Title: Collapsing Empire
Author: John Scalzi
Series: Interdependency #1
Genre: Science Fiction
Rating: 3/5 stars
The Overview: The first novel of a new space-opera sequence set in an all-new universe by the Hugo Award-winning, New York Times-bestselling author of Redshirts and Old Man’s War. Our universe is ruled by physics and faster than light travel is not possible — until the discovery of The Flow, an extra-dimensional field we can access at certain points in space-time that transport us to other worlds, around other stars. Humanity flows away from Earth, into space, and in time forgets our home world and creates a new empire, the Interdependency, whose ethos requires that no one human outpost can survive without the others. It’s a hedge against interstellar war — and a system of control for the rulers of the empire. The Flow is eternal — but it is not static. Just as a river changes course, The Flow changes as well, cutting off worlds from the rest of humanity. When it’s discovered that The Flow is moving, possibly cutting off all human worlds from faster than light travel forever, three individuals — a scientist, a starship captain and the Empress of the Interdependency — are in a race against time to discover what, if anything, can be salvaged from an interstellar empire on the brink of collapse. -Goodreads
I went into this first book on some really consistent high praise – many people hail this as their favorite Scalzi series to date. And while I enjoyed the book overall, I gotta say it didn’t knock my socks off. I much preferred Scalzi’s Old Man’s War as a series starter, truth be told. And I think most of that had to do with character development.
I liked the characters here, but they felt a little over-exaggerated. Especially Kira. An incredibly profane, debaucherous profile with absolutely no subtlety to her persona. It wasn’t so much that she dropped F-bombs in every sentence. It was more HOW she dropped the F-bombs. I love swearing in books. Not only does it make me laugh, but I feel it’s a fun way to add emphasis to the dialogue and characters. Two authors who integrate it brilliantly are Martha Wells (Murderbot) and Joe Abercrombie (First Law). I’ve said a variation of this before, but if swearing were an art form, our character Kira is finger painting with mud. There was no logic to the placement and was more or less just distracting. I suspect that I’m a bit of a profanity snob (who knew?) but it just didn’t work for me on any level. The only thing she had going for her were her no BS attitude and the quick-witted nature of her responses.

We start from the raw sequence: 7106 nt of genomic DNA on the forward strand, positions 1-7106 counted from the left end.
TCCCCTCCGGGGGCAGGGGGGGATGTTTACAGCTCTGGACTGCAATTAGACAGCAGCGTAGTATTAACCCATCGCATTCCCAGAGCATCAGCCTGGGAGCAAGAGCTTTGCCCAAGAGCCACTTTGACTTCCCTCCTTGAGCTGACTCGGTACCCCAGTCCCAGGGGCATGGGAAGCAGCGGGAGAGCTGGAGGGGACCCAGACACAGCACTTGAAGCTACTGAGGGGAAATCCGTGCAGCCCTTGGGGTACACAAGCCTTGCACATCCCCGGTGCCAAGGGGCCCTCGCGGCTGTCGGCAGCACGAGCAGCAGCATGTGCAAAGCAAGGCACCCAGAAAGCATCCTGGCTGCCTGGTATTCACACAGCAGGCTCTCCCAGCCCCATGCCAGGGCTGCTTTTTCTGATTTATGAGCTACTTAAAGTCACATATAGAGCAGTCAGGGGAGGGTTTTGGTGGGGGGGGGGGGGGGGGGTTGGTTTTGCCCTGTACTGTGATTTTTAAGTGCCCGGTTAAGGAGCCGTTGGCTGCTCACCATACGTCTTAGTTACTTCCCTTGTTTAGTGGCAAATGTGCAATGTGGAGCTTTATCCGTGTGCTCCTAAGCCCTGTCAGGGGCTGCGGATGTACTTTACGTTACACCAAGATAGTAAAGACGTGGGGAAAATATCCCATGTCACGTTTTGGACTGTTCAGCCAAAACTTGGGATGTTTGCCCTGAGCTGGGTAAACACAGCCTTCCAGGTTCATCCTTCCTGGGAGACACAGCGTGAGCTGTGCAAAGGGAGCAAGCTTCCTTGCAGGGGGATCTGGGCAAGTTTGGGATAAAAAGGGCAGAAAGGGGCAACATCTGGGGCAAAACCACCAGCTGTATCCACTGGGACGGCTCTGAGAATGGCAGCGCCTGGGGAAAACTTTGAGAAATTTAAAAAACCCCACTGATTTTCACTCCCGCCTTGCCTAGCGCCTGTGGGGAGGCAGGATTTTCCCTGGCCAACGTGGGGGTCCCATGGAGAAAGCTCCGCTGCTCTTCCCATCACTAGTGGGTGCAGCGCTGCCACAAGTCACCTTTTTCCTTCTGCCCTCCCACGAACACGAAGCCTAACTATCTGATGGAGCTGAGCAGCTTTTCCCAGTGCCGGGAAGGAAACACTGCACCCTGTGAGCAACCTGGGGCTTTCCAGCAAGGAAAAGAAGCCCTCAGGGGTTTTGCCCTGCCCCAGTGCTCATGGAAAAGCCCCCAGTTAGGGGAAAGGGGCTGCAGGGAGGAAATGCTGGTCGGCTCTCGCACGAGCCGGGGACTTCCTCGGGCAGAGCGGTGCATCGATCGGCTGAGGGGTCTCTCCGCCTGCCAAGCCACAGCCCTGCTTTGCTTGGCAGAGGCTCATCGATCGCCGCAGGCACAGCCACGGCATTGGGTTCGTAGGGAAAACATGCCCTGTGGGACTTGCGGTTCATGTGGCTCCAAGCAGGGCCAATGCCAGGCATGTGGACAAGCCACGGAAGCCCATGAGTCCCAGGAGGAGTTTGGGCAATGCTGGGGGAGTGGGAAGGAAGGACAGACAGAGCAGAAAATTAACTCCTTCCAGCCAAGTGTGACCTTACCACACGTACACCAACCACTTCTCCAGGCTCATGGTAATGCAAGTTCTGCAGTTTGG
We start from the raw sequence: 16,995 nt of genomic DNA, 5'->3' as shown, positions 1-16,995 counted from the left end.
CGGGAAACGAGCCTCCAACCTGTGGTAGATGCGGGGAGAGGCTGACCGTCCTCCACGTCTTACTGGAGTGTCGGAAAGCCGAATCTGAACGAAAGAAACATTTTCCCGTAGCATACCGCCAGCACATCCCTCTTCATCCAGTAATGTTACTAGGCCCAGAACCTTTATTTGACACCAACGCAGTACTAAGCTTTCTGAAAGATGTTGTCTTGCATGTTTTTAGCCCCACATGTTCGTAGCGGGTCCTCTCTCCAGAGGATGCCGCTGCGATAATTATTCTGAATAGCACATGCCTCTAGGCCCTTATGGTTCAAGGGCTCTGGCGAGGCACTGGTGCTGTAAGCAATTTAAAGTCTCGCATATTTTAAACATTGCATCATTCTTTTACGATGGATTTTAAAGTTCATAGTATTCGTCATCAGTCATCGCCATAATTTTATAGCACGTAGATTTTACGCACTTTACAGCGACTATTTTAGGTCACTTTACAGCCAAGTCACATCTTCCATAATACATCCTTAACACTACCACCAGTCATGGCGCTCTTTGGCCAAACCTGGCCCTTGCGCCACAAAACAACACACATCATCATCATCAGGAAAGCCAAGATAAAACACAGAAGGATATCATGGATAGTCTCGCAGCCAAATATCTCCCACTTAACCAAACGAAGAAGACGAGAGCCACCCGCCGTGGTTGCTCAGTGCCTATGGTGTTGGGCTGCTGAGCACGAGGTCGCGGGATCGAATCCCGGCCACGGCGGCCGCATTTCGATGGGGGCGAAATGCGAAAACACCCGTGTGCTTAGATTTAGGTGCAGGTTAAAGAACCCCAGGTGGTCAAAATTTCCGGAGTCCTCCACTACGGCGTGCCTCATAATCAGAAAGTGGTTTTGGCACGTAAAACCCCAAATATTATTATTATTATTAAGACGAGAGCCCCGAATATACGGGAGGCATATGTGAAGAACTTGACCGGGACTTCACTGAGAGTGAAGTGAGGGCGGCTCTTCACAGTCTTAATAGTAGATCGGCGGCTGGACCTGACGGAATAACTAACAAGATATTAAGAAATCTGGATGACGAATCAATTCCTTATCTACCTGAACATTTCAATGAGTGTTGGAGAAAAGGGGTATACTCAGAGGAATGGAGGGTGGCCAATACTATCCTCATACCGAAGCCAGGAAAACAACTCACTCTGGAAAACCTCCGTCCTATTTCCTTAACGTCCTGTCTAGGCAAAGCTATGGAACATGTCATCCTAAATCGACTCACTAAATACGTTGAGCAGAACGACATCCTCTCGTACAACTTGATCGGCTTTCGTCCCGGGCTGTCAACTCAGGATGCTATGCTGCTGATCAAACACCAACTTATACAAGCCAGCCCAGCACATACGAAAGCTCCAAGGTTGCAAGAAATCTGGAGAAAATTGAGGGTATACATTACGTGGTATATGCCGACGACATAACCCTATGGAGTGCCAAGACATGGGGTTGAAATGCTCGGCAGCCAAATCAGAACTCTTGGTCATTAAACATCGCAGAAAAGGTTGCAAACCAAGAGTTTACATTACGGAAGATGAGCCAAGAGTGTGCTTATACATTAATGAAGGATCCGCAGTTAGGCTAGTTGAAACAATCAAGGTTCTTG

The other characters were much better, but I struggled on feeling any sort of connection to them other than mild interest. The villains were a hard sell for me as well. For people with that much money and resources, they were awfully short-sighted. They also lacked a thoroughness that was just too unrealistic for me to buy into.
I don’t mean to be all down about the book. I did like the overall mood and flow of the writing. Scalzi is such a feel-good Scifi author that even though I wasn’t in love with the characters, I was still enjoying the process of reading the book. I also liked the overall idea for the story. It’s easily his most ambitious plot structure I’ve read to date, and I appreciated how much thought must have gone into the flow-stream theory. It’s the kind of made-up sciency jargon I love in Scifi for its world building components.
Overall, even though it didn’t blow me away, I like the writing and the story enough to want to keep reading and (lucky me) the second book gave me everything I’d been hoping to get out of this series.
Recommendations: if you like lighthearted, easy reading Scifi, you can’t go wrong with Scalzi. His books are always fun reads with just enough plot and substance to make for a satisfying experience. As an intro to the series, this was a decent start. Wil Wheaton narrates the audiobook, and while his delivery matches the writing style perfectly, it will kind of feel like he’s yelling at you the whole time. Proceed with caution. Lol
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